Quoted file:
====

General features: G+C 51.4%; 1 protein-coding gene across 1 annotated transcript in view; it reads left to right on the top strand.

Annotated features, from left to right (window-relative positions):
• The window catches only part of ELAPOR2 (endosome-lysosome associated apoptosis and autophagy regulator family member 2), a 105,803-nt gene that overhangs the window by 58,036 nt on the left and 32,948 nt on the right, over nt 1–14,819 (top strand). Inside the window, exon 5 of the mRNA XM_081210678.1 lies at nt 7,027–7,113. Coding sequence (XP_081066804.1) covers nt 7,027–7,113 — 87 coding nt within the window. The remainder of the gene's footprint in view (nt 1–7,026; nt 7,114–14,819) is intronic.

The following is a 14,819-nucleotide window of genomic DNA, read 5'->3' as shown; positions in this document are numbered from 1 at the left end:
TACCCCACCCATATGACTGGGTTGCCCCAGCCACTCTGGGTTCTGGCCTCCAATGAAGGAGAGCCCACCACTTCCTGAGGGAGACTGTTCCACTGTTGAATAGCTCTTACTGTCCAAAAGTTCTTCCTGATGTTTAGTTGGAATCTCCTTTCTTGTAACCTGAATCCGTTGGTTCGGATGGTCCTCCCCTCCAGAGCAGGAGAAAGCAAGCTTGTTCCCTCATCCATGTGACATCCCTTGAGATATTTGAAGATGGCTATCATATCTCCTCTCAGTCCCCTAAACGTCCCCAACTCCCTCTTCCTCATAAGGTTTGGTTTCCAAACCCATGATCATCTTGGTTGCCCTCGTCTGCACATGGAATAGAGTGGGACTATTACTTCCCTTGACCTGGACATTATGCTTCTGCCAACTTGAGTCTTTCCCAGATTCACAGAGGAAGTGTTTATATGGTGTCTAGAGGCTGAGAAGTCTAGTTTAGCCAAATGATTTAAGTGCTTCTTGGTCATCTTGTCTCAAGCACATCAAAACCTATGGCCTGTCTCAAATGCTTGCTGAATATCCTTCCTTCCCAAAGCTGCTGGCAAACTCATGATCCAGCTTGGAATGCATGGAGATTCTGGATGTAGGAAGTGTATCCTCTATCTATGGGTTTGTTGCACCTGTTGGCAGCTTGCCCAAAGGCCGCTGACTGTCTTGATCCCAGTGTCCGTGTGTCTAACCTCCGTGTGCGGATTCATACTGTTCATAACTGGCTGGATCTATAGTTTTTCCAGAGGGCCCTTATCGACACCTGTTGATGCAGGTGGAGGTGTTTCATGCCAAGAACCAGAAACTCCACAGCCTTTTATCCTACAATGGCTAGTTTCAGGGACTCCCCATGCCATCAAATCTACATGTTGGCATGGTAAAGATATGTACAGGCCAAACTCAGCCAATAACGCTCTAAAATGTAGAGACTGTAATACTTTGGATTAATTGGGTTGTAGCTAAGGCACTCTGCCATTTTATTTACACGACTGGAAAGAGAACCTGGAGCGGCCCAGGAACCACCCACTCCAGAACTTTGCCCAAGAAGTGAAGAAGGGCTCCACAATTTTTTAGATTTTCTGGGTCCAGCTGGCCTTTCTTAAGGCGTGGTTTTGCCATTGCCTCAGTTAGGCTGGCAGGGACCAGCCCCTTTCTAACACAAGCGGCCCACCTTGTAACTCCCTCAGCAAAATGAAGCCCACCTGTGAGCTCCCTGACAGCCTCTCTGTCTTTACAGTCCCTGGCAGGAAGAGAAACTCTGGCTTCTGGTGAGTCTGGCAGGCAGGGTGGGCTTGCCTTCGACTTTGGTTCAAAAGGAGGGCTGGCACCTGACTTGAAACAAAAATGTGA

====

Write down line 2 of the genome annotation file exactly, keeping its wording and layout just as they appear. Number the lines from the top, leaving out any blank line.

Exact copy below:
Annotated features, from left to right (window-relative positions):